On the television screen in 49er owner Eddie DeBartolo Jr.'s box high atop San Francisco's Candlestick Park, the green figures and the white figures were kicking up dust on a baseball infield. Half a dozen or so guests in the crowded room were clustered around the television, trying to root home the greens, who were the New York Jets, against the whites, who were San Francisco's divisional rivals, the Los Angeles Rams. The television viewers had just seen the 49ers come from behind in the fourth quarter to beat the Atlanta Falcons 24-20, and this was the after-dinner mint, the Jets and Rams in OT on TV.
Forty-Niner Coach Bill Walsh stood in a corner of the room, near the TV set but unable to see its picture, and every so often someone would rush over to him with up-to-date battle reports. "The Jets just intercepted," a guy said.
"That's nice," Walsh said.
"Now they're trying a field goal," someone else told him, waiting for Walsh to holler or elbow his way over to the television.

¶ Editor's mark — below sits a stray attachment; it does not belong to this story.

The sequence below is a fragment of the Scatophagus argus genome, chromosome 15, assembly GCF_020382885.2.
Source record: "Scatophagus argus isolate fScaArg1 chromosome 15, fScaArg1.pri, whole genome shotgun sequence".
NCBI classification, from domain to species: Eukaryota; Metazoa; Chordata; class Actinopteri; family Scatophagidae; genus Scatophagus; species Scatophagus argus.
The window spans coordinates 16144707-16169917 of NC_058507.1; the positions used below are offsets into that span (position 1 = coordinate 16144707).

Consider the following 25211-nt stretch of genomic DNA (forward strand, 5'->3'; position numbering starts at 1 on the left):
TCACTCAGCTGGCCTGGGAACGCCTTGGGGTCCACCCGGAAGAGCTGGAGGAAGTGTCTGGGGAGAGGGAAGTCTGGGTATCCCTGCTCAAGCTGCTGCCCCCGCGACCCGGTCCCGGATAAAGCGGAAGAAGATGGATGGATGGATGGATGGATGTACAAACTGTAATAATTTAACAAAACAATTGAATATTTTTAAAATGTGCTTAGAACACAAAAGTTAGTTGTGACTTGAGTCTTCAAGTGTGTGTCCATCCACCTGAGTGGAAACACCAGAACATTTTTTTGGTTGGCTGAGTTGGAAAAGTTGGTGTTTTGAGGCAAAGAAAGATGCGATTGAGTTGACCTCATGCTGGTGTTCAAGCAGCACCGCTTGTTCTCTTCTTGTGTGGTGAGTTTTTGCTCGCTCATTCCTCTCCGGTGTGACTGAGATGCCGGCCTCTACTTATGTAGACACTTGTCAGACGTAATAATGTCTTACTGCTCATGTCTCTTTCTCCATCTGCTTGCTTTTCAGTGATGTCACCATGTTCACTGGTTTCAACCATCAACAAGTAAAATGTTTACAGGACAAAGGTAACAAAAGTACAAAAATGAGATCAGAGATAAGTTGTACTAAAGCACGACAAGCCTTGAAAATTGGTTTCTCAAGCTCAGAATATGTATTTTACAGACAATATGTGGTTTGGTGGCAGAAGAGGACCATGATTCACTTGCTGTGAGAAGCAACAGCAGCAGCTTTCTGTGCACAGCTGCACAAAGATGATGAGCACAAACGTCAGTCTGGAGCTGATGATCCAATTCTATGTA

"Hope he makes it," Walsh said, nodding but not budging.
"The Jets win!" someone suddenly yelled over to Walsh. "You're leading the division!"
"Yes, I know," Walsh said, turning to find his wife.
The 49ers are 3-1 and all alone in first place in the NFC West. The rest of the division is 2-2. Break out some more champagne. Let's have a fresh plate of shrimp. Why is that coach so calm?
"Two months from now is when I'll start looking at the standings," Walsh said. "This thing is just getting started."
But, hey, the 49ers are on top. They won as many games in September as they did in the dismal, strike-torn 3-6 season of '82, when they fell from their lofty perch as defending Super Bowl champs. Last year in Candlestick the Falcons brutalized the Niners, beating them up physically and sending a lot of people limping off the field—"a clear case of child abuse," 49er Guard Randy Cross says. This time San Francisco matched the Falcons power for power, sacking Steve Bartkowski eight times and putting it to them on the ground at the end, when it counted. Atlanta's rookie coach, Dan Henning, treated the game as if it were his Super Bowl. He gave the 49ers the whole package—an unbalanced line on offense, a resurrected defense he'd all but scrapped in training camp, a flanker option pass and a buck-and-wing (pass and lateral). The works. And, ultimately, San Francisco had overcome.